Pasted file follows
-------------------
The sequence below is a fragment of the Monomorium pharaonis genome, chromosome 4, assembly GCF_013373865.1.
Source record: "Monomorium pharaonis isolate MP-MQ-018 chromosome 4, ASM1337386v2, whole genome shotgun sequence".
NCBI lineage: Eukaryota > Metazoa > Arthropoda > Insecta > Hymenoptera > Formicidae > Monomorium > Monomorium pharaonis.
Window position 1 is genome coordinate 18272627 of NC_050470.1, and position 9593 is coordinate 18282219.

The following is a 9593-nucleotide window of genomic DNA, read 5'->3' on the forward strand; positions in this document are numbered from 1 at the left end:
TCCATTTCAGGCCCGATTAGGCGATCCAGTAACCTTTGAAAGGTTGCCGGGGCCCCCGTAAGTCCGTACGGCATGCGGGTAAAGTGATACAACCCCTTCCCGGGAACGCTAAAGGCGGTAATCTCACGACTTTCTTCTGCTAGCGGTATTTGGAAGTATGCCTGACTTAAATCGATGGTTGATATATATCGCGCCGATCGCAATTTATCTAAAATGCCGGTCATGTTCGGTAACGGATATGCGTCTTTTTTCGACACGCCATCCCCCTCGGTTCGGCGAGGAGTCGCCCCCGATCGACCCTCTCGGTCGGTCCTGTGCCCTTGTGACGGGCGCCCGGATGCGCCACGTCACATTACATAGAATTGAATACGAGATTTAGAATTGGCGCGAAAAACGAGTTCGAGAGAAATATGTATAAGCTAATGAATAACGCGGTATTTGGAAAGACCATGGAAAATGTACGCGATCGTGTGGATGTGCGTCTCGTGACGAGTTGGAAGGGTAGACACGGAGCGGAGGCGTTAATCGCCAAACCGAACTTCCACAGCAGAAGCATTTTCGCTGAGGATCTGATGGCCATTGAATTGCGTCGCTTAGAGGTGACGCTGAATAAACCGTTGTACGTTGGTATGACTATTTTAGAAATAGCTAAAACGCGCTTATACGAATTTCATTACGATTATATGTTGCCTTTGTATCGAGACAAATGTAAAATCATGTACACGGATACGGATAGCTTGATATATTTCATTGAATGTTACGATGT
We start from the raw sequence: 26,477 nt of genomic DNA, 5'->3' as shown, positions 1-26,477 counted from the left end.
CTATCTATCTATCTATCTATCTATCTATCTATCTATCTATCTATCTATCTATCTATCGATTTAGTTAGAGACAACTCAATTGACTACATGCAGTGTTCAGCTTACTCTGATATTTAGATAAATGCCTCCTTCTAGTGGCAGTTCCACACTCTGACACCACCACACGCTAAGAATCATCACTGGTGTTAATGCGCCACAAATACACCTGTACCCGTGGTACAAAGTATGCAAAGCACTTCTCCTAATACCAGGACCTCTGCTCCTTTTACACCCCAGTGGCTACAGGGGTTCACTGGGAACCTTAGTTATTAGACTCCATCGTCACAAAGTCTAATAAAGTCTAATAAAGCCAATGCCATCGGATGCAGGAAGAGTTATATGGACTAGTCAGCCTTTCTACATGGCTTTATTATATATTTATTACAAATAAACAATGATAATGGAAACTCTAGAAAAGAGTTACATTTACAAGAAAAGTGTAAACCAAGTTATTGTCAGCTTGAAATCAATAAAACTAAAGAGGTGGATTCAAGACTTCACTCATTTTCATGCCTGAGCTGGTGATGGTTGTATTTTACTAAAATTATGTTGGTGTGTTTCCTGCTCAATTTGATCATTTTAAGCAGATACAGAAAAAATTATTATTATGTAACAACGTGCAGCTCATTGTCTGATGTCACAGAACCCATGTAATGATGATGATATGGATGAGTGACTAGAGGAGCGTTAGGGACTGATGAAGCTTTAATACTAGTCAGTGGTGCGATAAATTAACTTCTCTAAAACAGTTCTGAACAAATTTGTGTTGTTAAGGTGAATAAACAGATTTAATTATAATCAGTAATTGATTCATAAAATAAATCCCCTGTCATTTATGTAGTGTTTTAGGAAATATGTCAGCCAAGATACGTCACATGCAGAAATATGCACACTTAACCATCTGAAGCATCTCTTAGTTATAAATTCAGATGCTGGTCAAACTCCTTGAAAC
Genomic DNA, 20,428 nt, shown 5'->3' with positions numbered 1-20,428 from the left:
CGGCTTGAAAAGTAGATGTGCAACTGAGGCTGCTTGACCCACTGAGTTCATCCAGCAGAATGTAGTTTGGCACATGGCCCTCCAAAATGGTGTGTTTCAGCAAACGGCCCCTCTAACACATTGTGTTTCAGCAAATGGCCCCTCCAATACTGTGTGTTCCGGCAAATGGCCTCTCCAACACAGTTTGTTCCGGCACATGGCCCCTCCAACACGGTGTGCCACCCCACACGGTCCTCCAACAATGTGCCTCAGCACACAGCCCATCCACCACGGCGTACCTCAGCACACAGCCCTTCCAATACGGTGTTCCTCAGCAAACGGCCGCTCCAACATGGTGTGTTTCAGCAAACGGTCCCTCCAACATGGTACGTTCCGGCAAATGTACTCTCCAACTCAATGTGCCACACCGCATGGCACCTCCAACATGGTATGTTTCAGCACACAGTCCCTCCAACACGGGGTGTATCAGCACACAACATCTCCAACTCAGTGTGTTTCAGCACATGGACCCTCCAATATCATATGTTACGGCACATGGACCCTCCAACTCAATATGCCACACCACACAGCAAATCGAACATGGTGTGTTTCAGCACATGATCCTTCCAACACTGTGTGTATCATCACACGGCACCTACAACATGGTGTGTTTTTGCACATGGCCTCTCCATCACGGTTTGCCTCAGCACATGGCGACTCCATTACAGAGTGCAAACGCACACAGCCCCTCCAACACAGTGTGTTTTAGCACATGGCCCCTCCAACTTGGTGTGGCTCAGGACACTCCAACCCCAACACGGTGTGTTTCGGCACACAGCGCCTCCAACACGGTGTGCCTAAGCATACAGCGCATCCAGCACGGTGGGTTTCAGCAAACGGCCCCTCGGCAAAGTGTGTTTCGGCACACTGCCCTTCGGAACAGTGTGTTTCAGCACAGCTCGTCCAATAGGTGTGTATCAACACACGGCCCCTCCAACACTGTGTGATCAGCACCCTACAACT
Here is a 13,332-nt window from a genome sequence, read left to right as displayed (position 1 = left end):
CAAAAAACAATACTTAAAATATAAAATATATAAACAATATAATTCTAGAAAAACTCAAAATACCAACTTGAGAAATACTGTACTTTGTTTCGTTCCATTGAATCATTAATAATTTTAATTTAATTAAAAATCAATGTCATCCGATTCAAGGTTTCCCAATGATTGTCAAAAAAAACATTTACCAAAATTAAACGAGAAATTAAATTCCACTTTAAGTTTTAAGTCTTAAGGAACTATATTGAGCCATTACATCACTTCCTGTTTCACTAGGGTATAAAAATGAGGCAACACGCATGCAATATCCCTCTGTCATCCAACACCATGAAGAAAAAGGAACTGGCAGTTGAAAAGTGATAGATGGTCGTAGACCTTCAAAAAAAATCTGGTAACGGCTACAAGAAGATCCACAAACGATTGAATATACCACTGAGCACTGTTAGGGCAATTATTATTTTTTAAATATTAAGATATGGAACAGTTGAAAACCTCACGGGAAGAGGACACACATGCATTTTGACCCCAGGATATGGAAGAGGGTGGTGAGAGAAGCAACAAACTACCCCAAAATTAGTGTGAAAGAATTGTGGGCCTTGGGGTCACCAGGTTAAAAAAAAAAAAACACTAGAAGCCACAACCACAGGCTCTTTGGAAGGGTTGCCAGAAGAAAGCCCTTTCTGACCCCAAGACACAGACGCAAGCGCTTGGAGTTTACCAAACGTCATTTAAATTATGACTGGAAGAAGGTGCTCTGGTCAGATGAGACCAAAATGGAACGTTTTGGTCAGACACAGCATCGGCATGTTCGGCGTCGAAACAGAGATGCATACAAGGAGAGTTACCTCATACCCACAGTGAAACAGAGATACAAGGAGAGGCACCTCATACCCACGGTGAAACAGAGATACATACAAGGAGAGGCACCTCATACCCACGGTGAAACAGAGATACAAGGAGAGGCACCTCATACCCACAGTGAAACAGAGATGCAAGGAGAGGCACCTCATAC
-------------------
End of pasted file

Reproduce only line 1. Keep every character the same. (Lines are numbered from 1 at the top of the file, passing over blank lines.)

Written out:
The sequence below is a fragment of the Monomorium pharaonis genome, chromosome 4, assembly GCF_013373865.1.